• How can we best organize our work and people in order to accomplish our strategy?

Note: This blog reflects my thoughts and not the opinions of my employer.

Focusing on How to Execute Your Strategy Improves the People Side!

Keep Calm and Get Things Done blue sign

Keep Calm and Get Things Done blue sign with a crown making a great concept.

We have learned that some organizations execute their strategy based on the amount of money they have available in the bank, the skills of their current workforce or educated guesses about where the business environment is headed. However, more mature organizations are executing strategy by identifying and filling gap between the business capabilities they have today and the capabilities they need in the future. Doing so results in improvements across your organization – even in areas where you did not expect to see wins such as your structure, processes, people and even culture!

Business capabilities are what differentiates the organization and ensures that it is equipped to execute its strategy. Capabilities are the “What” is needed in order to execute, followed by the “How” to achieve the desired result. These are the operational things or what the organization must know how to do to execute strategy. For example, a manufacturing firm must know how to design and create innovative products. [http://www.accelare.com/strategy-to-execution]

What is a capability-driven organization good for? In short, running your organization based on capability models can improve your design, implementation and outcomes. Capability based planning involves getting real about what is needed to execute and about getting to the root cause of issues that are holding you back. As a result, capability-driven efforts improve:

• Strategy: Unpack strategy as part of exploring capabilities allowing strategy to become much more clear and likely to succeed

• Structure: Employ a capability based organizational design which ensures accountability of capabilities to execute the business strategy. [And bust through silos!]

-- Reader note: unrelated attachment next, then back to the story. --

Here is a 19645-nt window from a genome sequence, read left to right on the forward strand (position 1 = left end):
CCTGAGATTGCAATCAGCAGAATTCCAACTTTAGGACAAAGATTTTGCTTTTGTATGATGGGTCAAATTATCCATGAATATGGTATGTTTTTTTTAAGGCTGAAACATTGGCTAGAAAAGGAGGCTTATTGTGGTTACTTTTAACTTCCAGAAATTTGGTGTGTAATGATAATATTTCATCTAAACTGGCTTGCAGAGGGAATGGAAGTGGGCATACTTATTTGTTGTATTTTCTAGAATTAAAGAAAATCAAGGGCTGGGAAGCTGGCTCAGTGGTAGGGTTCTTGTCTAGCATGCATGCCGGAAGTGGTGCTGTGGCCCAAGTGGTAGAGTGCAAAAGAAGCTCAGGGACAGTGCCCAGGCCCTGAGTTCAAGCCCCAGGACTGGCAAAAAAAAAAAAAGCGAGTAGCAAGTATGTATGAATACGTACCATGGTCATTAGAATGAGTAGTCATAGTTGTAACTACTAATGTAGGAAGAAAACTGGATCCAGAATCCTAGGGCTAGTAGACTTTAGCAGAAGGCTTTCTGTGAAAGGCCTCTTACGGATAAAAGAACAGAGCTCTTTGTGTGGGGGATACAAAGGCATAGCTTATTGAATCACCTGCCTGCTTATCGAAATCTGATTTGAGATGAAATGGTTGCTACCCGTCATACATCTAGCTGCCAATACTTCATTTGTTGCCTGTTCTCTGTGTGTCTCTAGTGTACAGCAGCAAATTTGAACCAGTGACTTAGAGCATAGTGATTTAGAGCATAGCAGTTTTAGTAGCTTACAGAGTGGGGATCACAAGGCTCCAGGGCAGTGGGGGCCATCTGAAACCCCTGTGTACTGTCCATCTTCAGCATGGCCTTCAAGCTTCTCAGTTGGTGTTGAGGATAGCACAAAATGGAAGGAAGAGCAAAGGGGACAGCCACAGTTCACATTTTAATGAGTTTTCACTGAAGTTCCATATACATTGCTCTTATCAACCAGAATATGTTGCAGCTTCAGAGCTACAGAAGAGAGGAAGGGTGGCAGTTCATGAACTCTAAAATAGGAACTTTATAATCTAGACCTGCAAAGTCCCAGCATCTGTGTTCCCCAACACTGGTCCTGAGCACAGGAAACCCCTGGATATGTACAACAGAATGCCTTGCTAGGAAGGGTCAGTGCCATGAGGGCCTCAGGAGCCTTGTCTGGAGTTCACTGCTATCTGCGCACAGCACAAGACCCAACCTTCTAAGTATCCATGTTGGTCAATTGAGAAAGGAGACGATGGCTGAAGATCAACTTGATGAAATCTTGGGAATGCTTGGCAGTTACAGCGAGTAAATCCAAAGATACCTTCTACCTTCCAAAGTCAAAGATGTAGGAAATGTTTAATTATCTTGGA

• Processes: Improve the series of connected activities that make up the work you carry out for efficiency/effectiveness

• People: Clarify the skills, knowledge and abilities needed in order to deliver so that human resources are operating at peak performance

• Culture: Amp up the beliefs, values and norms which represent your organization’s unique character and makes it what it is

For example, a health insurance company adopted capability based planning solely to improve their performance via better execution of strategy. However, over time I observed that the strategy to execution work was positively impacting other aspects including people becoming more collaborative, processes becoming more efficient and technology tools becoming more useful for end-users. In fact, a common refrain from employees on the ground was that the culture had improved.

Hard to believe that capabilities can improve all these areas? It is not surprising given that capability based planning involves figuring out what it will take to succeed from a People, Process and Technology point of view and filling these gaps. This is all about becoming a high performance organization. A simple formula that works.

What challenges are you facing that may be solved through capability based planning?

Note: The views expressed in this blog are my opinions and do not in any way reflect the views of my employer.